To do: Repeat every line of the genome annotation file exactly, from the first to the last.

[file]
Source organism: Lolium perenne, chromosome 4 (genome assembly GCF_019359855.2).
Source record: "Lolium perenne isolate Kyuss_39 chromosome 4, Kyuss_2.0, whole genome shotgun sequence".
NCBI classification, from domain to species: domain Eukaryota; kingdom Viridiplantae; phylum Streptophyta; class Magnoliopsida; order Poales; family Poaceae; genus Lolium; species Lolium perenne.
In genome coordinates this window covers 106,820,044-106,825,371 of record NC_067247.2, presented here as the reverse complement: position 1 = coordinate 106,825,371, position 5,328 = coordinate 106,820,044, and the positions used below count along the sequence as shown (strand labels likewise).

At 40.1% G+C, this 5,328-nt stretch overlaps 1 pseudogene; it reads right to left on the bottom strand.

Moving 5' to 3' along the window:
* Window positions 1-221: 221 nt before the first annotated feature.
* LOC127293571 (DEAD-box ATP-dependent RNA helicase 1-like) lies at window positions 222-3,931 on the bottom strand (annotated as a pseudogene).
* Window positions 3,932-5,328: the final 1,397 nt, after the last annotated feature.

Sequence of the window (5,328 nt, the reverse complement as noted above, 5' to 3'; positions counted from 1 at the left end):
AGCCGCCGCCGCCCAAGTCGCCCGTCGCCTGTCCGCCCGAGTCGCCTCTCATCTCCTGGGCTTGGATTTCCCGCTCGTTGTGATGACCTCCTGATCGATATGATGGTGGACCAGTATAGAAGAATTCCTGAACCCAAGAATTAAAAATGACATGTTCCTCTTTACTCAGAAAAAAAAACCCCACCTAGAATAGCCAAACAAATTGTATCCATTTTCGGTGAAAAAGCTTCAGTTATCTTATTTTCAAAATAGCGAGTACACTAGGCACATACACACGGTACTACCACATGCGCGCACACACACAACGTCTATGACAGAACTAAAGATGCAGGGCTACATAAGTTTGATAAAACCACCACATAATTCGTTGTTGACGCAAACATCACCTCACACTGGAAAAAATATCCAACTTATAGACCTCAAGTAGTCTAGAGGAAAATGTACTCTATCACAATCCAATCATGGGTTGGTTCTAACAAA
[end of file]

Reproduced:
Source organism: Lolium perenne, chromosome 4 (genome assembly GCF_019359855.2).
Source record: "Lolium perenne isolate Kyuss_39 chromosome 4, Kyuss_2.0, whole genome shotgun sequence".
NCBI classification, from domain to species: domain Eukaryota; kingdom Viridiplantae; phylum Streptophyta; class Magnoliopsida; order Poales; family Poaceae; genus Lolium; species Lolium perenne.
In genome coordinates this window covers 106,820,044-106,825,371 of record NC_067247.2, presented here as the reverse complement: position 1 = coordinate 106,825,371, position 5,328 = coordinate 106,820,044, and the positions used below count along the sequence as shown (strand labels likewise).

At 40.1% G+C, this 5,328-nt stretch overlaps 1 pseudogene; it reads right to left on the bottom strand.

Moving 5' to 3' along the window:
* Window positions 1-221: 221 nt before the first annotated feature.
* LOC127293571 (DEAD-box ATP-dependent RNA helicase 1-like) lies at window positions 222-3,931 on the bottom strand (annotated as a pseudogene).
* Window positions 3,932-5,328: the final 1,397 nt, after the last annotated feature.

Sequence of the window (5,328 nt, the reverse complement as noted above, 5' to 3'; positions counted from 1 at the left end):
AGCCGCCGCCGCCCAAGTCGCCCGTCGCCTGTCCGCCCGAGTCGCCTCTCATCTCCTGGGCTTGGATTTCCCGCTCGTTGTGATGACCTCCTGATCGATATGATGGTGGACCAGTATAGAAGAATTCCTGAACCCAAGAATTAAAAATGACATGTTCCTCTTTACTCAGAAAAAAAAACCCCACCTAGAATAGCCAAACAAATTGTATCCATTTTCGGTGAAAAAGCTTCAGTTATCTTATTTTCAAAATAGCGAGTACACTAGGCACATACACACGGTACTACCACATGCGCGCACACACACAACGTCTATGACAGAACTAAAGATGCAGGGCTACATAAGTTTGATAAAACCACCACATAATTCGTTGTTGACGCAAACATCACCTCACACTGGAAAAAATATCCAACTTATAGACCTCAAGTAGTCTAGAGGAAAATGTACTCTATCACAATCCAATCATGGGTTGGTTCTAACAAA